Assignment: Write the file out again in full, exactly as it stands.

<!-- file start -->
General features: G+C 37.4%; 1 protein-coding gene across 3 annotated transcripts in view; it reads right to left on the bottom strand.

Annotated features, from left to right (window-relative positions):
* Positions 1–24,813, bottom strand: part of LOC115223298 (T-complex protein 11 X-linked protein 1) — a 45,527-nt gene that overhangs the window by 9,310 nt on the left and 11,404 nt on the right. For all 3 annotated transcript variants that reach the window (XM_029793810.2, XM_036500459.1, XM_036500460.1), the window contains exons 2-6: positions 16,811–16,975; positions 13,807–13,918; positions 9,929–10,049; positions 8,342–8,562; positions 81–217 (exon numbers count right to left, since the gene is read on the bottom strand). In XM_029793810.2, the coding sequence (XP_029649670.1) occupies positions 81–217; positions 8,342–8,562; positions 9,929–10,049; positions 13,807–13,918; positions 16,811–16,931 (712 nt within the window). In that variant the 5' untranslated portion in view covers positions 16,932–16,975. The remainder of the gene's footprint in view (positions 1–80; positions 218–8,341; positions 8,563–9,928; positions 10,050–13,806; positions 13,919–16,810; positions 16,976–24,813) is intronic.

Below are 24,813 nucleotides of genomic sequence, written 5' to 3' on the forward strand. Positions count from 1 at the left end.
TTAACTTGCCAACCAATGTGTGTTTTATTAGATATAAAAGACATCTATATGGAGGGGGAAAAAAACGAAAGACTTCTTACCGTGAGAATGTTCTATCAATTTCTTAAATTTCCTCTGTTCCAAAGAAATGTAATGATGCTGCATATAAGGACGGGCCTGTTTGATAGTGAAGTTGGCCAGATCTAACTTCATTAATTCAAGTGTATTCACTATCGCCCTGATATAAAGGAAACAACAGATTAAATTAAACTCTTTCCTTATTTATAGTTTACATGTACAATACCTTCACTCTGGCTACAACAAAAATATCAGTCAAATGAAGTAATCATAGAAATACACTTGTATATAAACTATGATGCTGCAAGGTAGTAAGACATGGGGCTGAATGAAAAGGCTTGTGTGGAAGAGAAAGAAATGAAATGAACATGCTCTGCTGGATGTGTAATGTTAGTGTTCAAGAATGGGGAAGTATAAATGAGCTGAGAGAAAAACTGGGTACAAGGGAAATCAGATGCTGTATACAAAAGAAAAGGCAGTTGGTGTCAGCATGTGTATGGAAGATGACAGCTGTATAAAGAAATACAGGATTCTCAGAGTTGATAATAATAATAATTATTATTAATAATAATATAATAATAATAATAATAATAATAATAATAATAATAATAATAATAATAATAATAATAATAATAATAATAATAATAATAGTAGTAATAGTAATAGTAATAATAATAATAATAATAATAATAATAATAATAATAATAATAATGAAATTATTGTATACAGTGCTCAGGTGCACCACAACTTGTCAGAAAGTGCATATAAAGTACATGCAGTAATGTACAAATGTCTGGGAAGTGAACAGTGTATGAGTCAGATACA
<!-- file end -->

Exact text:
General features: G+C 37.4%; 1 protein-coding gene across 3 annotated transcripts in view; it reads right to left on the bottom strand.

Annotated features, from left to right (window-relative positions):
* Positions 1–24,813, bottom strand: part of LOC115223298 (T-complex protein 11 X-linked protein 1) — a 45,527-nt gene that overhangs the window by 9,310 nt on the left and 11,404 nt on the right. For all 3 annotated transcript variants that reach the window (XM_029793810.2, XM_036500459.1, XM_036500460.1), the window contains exons 2-6: positions 16,811–16,975; positions 13,807–13,918; positions 9,929–10,049; positions 8,342–8,562; positions 81–217 (exon numbers count right to left, since the gene is read on the bottom strand). In XM_029793810.2, the coding sequence (XP_029649670.1) occupies positions 81–217; positions 8,342–8,562; positions 9,929–10,049; positions 13,807–13,918; positions 16,811–16,931 (712 nt within the window). In that variant the 5' untranslated portion in view covers positions 16,932–16,975. The remainder of the gene's footprint in view (positions 1–80; positions 218–8,341; positions 8,563–9,928; positions 10,050–13,806; positions 13,919–16,810; positions 16,976–24,813) is intronic.

Below are 24,813 nucleotides of genomic sequence, written 5' to 3' on the forward strand. Positions count from 1 at the left end.
TTAACTTGCCAACCAATGTGTGTTTTATTAGATATAAAAGACATCTATATGGAGGGGGAAAAAAACGAAAGACTTCTTACCGTGAGAATGTTCTATCAATTTCTTAAATTTCCTCTGTTCCAAAGAAATGTAATGATGCTGCATATAAGGACGGGCCTGTTTGATAGTGAAGTTGGCCAGATCTAACTTCATTAATTCAAGTGTATTCACTATCGCCCTGATATAAAGGAAACAACAGATTAAATTAAACTCTTTCCTTATTTATAGTTTACATGTACAATACCTTCACTCTGGCTACAACAAAAATATCAGTCAAATGAAGTAATCATAGAAATACACTTGTATATAAACTATGATGCTGCAAGGTAGTAAGACATGGGGCTGAATGAAAAGGCTTGTGTGGAAGAGAAAGAAATGAAATGAACATGCTCTGCTGGATGTGTAATGTTAGTGTTCAAGAATGGGGAAGTATAAATGAGCTGAGAGAAAAACTGGGTACAAGGGAAATCAGATGCTGTATACAAAAGAAAAGGCAGTTGGTGTCAGCATGTGTATGGAAGATGACAGCTGTATAAAGAAATACAGGATTCTCAGAGTTGATAATAATAATAATTATTATTAATAATAATATAATAATAATAATAATAATAATAATAATAATAATAATAATAATAATAATAATAATAATAATAATAATAATAATAATAGTAGTAATAGTAATAGTAATAATAATAATAATAATAATAATAATAATAATAATAATAATAATGAAATTATTGTATACAGTGCTCAGGTGCACCACAACTTGTCAGAAAGTGCATATAAAGTACATGCAGTAATGTACAAATGTCTGGGAAGTGAACAGTGTATGAGTCAGATACA